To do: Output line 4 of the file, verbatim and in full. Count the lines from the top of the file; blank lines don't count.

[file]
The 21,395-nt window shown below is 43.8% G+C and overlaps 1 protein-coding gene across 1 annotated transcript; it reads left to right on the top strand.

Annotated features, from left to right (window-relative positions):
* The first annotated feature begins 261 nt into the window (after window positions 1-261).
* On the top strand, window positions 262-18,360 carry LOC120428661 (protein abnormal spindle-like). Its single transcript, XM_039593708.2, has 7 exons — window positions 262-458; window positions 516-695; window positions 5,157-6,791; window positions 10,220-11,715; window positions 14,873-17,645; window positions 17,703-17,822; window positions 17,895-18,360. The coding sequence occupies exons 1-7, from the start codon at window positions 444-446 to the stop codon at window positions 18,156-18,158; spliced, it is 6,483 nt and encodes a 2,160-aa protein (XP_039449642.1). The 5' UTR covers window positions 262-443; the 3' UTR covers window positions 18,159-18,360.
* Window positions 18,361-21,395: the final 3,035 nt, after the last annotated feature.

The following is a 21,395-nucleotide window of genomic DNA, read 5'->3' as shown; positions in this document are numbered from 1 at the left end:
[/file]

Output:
* On the top strand, window positions 262-18,360 carry LOC120428661 (protein abnormal spindle-like). Its single transcript, XM_039593708.2, has 7 exons — window positions 262-458; window positions 516-695; window positions 5,157-6,791; window positions 10,220-11,715; window positions 14,873-17,645; window positions 17,703-17,822; window positions 17,895-18,360. The coding sequence occupies exons 1-7, from the start codon at window positions 444-446 to the stop codon at window positions 18,156-18,158; spliced, it is 6,483 nt and encodes a 2,160-aa protein (XP_039449642.1). The 5' UTR covers window positions 262-443; the 3' UTR covers window positions 18,159-18,360.